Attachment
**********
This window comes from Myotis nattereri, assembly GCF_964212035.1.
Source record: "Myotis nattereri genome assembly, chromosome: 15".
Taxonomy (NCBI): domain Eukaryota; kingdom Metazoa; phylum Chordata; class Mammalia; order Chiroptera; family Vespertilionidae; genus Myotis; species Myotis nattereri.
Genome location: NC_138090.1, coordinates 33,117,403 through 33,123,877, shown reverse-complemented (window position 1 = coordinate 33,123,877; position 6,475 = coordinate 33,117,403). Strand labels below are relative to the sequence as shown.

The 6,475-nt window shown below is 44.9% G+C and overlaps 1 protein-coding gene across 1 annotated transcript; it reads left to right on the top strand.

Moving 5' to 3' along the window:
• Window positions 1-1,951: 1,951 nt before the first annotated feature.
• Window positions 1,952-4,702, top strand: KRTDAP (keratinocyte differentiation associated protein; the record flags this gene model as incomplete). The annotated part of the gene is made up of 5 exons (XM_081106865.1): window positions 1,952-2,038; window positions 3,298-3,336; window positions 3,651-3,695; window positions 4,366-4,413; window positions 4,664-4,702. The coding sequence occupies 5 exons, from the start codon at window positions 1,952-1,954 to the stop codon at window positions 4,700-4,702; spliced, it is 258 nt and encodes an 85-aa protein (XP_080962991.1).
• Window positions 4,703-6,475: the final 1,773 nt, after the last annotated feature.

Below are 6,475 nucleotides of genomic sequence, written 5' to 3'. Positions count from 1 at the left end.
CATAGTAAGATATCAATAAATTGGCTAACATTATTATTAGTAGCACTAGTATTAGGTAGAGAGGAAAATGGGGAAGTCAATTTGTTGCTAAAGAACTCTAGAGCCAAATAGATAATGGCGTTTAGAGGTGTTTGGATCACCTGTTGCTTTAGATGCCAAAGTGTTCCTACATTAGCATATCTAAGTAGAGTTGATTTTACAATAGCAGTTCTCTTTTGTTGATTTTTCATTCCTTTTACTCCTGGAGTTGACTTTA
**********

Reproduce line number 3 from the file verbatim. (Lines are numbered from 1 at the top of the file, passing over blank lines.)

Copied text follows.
Taxonomy (NCBI): domain Eukaryota; kingdom Metazoa; phylum Chordata; class Mammalia; order Chiroptera; family Vespertilionidae; genus Myotis; species Myotis nattereri.